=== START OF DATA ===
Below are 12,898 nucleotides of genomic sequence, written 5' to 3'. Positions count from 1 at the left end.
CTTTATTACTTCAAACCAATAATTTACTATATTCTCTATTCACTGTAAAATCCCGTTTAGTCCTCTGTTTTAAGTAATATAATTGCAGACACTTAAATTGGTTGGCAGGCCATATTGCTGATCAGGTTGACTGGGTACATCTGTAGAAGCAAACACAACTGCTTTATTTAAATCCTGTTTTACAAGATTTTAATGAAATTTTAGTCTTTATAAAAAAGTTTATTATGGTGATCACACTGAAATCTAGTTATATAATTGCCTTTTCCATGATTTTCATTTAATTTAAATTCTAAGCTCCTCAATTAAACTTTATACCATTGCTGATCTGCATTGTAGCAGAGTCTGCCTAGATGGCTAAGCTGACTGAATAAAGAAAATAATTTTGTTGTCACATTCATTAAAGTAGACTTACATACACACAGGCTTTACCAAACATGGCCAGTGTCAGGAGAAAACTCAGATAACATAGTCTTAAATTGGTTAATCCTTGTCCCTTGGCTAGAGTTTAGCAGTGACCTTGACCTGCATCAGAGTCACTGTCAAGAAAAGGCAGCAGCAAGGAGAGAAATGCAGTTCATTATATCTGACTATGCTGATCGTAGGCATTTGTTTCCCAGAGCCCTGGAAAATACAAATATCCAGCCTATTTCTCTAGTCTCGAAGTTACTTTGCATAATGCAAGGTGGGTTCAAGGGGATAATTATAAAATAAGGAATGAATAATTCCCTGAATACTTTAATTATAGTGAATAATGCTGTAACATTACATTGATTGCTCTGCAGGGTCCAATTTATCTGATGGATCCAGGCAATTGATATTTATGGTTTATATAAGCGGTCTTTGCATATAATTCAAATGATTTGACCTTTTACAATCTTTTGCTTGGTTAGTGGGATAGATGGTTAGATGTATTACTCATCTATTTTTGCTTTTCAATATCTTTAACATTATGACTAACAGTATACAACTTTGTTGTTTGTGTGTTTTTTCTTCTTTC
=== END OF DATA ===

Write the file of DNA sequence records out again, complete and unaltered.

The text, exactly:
Below are 12,898 nucleotides of genomic sequence, written 5' to 3'. Positions count from 1 at the left end.
CTTTATTACTTCAAACCAATAATTTACTATATTCTCTATTCACTGTAAAATCCCGTTTAGTCCTCTGTTTTAAGTAATATAATTGCAGACACTTAAATTGGTTGGCAGGCCATATTGCTGATCAGGTTGACTGGGTACATCTGTAGAAGCAAACACAACTGCTTTATTTAAATCCTGTTTTACAAGATTTTAATGAAATTTTAGTCTTTATAAAAAAGTTTATTATGGTGATCACACTGAAATCTAGTTATATAATTGCCTTTTCCATGATTTTCATTTAATTTAAATTCTAAGCTCCTCAATTAAACTTTATACCATTGCTGATCTGCATTGTAGCAGAGTCTGCCTAGATGGCTAAGCTGACTGAATAAAGAAAATAATTTTGTTGTCACATTCATTAAAGTAGACTTACATACACACAGGCTTTACCAAACATGGCCAGTGTCAGGAGAAAACTCAGATAACATAGTCTTAAATTGGTTAATCCTTGTCCCTTGGCTAGAGTTTAGCAGTGACCTTGACCTGCATCAGAGTCACTGTCAAGAAAAGGCAGCAGCAAGGAGAGAAATGCAGTTCATTATATCTGACTATGCTGATCGTAGGCATTTGTTTCCCAGAGCCCTGGAAAATACAAATATCCAGCCTATTTCTCTAGTCTCGAAGTTACTTTGCATAATGCAAGGTGGGTTCAAGGGGATAATTATAAAATAAGGAATGAATAATTCCCTGAATACTTTAATTATAGTGAATAATGCTGTAACATTACATTGATTGCTCTGCAGGGTCCAATTTATCTGATGGATCCAGGCAATTGATATTTATGGTTTATATAAGCGGTCTTTGCATATAATTCAAATGATTTGACCTTTTACAATCTTTTGCTTGGTTAGTGGGATAGATGGTTAGATGTATTACTCATCTATTTTTGCTTTTCAATATCTTTAACATTATGACTAACAGTATACAACTTTGTTGTTTGTGTGTTTTTTCTTCTTTC